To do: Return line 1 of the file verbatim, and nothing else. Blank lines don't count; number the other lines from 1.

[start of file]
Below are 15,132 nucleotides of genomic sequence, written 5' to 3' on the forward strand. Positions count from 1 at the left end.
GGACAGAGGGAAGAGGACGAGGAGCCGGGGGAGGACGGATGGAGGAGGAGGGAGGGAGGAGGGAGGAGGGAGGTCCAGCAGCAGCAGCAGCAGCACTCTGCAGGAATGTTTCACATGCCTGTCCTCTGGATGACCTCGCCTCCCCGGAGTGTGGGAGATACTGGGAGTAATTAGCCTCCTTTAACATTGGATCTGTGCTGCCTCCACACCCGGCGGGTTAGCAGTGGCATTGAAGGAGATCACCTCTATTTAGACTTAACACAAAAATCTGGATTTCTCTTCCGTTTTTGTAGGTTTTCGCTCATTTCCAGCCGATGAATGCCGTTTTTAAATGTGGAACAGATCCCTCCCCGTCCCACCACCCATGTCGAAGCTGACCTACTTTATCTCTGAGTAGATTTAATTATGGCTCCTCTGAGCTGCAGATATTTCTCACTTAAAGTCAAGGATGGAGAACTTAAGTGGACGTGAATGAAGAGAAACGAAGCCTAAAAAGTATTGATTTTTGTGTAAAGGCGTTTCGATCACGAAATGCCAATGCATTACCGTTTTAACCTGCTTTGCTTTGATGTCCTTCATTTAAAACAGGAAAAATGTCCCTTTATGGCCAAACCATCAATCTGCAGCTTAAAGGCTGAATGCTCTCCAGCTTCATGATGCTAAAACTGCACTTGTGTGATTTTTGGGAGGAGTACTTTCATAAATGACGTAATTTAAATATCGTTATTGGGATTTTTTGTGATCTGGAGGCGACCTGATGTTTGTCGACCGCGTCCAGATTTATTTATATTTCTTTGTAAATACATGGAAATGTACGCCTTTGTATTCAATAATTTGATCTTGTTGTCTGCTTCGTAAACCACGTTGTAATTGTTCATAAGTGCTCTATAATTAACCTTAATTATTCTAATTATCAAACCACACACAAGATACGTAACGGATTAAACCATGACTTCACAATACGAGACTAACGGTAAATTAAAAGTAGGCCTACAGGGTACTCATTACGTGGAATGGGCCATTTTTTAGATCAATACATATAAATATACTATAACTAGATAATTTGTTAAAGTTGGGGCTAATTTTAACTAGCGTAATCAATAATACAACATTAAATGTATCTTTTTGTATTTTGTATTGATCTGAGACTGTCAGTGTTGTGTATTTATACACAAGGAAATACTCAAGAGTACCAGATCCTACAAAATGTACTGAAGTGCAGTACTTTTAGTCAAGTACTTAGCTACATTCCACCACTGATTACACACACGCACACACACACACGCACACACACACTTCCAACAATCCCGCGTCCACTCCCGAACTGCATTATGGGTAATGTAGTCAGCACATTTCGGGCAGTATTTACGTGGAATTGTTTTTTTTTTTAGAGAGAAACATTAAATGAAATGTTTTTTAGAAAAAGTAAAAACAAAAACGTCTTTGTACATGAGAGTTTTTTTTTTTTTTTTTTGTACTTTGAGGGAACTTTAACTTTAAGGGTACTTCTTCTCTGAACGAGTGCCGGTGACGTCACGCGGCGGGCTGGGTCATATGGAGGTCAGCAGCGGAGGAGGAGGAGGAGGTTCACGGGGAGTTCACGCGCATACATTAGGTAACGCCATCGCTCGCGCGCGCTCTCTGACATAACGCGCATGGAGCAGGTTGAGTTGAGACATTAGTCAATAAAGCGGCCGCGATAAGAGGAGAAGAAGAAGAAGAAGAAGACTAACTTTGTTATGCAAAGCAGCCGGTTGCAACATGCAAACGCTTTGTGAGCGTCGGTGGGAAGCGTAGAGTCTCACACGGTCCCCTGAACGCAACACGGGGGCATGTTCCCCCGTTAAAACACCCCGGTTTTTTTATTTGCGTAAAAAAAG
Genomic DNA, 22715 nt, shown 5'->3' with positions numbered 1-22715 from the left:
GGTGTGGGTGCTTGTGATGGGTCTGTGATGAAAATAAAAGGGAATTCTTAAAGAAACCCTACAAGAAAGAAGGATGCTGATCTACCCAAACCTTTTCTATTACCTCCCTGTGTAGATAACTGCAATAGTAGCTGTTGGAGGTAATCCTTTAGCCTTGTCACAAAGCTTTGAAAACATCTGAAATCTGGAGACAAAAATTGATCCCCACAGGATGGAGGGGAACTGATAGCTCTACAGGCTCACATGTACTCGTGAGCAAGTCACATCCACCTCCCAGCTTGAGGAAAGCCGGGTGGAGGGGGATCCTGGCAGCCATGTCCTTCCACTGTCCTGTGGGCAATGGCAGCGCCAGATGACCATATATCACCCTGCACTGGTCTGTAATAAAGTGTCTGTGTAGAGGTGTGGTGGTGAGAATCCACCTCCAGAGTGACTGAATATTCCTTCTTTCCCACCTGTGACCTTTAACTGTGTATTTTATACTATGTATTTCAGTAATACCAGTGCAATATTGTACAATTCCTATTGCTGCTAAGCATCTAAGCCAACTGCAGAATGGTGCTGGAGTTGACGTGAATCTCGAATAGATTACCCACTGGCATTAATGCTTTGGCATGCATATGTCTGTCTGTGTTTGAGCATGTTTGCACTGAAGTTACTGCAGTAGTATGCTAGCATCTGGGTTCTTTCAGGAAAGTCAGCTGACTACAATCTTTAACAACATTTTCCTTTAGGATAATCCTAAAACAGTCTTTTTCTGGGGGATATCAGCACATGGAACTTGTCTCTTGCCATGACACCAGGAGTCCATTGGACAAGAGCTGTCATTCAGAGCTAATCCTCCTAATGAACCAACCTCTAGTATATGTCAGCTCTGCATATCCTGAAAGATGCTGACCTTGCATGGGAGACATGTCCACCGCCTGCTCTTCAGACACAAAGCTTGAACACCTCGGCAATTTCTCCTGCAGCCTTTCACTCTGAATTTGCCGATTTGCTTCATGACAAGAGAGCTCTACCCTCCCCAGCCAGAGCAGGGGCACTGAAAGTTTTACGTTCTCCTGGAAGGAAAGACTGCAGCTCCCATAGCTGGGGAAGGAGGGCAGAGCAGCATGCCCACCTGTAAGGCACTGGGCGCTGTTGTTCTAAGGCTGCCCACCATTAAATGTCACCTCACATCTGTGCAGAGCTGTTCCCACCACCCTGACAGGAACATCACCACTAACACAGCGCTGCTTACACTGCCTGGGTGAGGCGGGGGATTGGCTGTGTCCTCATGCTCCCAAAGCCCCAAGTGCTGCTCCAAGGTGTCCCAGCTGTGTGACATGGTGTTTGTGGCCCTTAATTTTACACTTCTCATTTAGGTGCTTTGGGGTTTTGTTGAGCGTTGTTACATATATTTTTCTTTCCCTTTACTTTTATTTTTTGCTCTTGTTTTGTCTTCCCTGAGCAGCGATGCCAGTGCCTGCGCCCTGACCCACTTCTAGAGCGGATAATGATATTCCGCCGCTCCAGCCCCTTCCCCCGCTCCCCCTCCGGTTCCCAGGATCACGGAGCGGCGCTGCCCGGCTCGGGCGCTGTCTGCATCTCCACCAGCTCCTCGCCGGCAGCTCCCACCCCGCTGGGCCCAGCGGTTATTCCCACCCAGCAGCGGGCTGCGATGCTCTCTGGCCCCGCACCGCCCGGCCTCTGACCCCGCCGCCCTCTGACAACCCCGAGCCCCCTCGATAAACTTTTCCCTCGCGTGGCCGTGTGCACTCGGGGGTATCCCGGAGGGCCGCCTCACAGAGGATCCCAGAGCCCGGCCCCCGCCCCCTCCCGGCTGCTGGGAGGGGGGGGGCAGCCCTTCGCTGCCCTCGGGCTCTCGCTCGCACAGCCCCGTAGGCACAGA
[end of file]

Below are 15,132 nucleotides of genomic sequence, written 5' to 3' on the forward strand. Positions count from 1 at the left end.